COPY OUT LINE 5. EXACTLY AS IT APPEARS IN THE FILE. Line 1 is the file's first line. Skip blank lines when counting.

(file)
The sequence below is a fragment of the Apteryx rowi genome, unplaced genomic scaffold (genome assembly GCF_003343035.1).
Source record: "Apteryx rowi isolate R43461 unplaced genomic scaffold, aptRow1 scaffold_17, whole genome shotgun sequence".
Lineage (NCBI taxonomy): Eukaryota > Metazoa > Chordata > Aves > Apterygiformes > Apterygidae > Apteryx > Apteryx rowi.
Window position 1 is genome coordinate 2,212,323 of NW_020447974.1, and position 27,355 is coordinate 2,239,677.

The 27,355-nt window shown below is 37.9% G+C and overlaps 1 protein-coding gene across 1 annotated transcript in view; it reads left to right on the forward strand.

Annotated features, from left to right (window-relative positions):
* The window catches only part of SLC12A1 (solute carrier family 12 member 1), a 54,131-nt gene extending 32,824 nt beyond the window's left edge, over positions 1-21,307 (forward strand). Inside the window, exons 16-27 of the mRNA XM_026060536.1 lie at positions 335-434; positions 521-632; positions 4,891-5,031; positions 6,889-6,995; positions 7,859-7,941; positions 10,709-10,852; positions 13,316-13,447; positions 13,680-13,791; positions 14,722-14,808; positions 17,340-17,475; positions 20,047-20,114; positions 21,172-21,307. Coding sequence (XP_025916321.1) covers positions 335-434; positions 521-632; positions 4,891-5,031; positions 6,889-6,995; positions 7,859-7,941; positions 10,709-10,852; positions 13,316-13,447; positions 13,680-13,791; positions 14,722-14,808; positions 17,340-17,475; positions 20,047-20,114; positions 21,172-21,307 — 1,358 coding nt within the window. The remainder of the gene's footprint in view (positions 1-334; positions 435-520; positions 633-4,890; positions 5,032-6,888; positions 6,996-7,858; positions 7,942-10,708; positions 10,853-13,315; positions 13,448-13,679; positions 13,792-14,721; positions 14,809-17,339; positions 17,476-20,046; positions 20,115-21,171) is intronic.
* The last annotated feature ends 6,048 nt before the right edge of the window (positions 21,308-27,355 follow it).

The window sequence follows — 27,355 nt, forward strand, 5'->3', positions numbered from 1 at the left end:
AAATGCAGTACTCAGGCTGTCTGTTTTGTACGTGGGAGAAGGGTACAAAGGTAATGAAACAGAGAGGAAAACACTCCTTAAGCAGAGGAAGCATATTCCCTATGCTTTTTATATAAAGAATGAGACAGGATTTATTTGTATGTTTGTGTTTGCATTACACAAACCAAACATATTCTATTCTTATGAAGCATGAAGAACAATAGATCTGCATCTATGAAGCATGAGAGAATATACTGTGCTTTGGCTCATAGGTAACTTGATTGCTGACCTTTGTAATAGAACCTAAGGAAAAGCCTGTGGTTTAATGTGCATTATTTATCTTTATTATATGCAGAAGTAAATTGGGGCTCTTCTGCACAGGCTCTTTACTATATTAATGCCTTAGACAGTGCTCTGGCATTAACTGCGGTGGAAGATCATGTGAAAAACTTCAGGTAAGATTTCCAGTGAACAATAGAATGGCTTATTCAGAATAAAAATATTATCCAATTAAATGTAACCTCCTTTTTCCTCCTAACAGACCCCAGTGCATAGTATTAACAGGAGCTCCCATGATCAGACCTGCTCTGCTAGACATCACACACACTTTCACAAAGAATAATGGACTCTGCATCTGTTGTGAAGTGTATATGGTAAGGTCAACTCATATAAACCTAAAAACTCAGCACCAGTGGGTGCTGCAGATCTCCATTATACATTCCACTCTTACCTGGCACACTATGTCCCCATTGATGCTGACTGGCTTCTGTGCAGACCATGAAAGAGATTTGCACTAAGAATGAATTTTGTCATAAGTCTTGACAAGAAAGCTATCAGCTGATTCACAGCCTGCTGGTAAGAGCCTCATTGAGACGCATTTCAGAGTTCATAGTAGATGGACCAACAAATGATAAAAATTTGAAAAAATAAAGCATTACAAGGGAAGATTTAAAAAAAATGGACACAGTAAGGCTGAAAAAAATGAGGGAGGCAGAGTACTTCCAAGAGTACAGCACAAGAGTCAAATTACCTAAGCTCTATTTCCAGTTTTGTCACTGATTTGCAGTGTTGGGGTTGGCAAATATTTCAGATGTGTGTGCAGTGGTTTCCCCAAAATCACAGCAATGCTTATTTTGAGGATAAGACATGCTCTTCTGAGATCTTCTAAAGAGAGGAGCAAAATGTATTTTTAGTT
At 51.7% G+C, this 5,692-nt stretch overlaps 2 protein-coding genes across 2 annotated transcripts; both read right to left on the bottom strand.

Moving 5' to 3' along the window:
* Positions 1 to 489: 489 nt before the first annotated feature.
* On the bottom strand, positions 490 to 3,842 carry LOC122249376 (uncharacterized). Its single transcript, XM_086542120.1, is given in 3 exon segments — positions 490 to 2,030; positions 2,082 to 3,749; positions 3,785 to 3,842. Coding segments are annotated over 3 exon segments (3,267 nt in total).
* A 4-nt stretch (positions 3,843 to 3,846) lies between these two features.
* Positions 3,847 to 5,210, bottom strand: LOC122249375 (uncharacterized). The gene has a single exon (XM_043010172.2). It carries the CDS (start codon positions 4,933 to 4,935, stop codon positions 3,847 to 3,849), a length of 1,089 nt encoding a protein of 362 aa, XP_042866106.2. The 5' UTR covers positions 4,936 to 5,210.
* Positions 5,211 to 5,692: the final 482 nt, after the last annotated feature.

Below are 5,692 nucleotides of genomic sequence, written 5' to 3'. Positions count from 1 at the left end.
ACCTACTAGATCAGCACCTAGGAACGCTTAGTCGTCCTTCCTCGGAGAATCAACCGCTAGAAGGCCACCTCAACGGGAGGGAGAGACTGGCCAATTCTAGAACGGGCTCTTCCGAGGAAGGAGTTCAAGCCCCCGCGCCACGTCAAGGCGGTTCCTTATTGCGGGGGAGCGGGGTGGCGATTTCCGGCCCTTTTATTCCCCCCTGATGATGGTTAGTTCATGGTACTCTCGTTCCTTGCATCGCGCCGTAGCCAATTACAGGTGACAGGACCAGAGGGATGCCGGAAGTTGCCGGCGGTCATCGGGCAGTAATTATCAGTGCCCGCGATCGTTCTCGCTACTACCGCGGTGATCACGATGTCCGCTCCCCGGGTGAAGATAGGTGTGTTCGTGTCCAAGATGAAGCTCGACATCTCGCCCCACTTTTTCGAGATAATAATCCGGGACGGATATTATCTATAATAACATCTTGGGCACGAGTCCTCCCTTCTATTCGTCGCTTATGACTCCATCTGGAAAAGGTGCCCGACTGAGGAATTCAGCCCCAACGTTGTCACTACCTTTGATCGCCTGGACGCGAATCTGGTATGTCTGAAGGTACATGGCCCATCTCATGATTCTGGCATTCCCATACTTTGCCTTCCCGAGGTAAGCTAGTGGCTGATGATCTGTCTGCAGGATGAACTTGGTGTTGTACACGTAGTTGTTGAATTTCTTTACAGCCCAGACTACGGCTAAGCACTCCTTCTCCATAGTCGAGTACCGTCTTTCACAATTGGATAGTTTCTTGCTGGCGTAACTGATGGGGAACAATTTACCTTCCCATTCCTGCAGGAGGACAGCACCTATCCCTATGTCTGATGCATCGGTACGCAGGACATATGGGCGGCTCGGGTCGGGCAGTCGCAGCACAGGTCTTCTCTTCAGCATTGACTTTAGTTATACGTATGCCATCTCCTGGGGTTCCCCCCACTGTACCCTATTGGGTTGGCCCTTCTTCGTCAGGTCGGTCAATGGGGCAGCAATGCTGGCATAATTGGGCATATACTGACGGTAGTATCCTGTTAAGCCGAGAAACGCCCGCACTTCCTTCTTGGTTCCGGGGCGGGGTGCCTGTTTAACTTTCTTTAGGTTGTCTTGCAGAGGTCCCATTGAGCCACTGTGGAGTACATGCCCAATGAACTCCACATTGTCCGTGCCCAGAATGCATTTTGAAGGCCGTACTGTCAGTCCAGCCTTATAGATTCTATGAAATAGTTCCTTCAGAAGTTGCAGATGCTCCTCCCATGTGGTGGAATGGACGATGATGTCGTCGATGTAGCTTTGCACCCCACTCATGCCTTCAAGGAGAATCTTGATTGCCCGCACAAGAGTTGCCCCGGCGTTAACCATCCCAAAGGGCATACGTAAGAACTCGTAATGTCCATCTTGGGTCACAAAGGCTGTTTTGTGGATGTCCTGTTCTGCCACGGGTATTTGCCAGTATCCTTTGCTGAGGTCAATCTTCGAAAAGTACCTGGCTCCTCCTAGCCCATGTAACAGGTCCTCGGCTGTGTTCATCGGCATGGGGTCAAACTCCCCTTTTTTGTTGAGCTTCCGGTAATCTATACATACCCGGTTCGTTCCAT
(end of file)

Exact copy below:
The 27,355-nt window shown below is 37.9% G+C and overlaps 1 protein-coding gene across 1 annotated transcript in view; it reads left to right on the forward strand.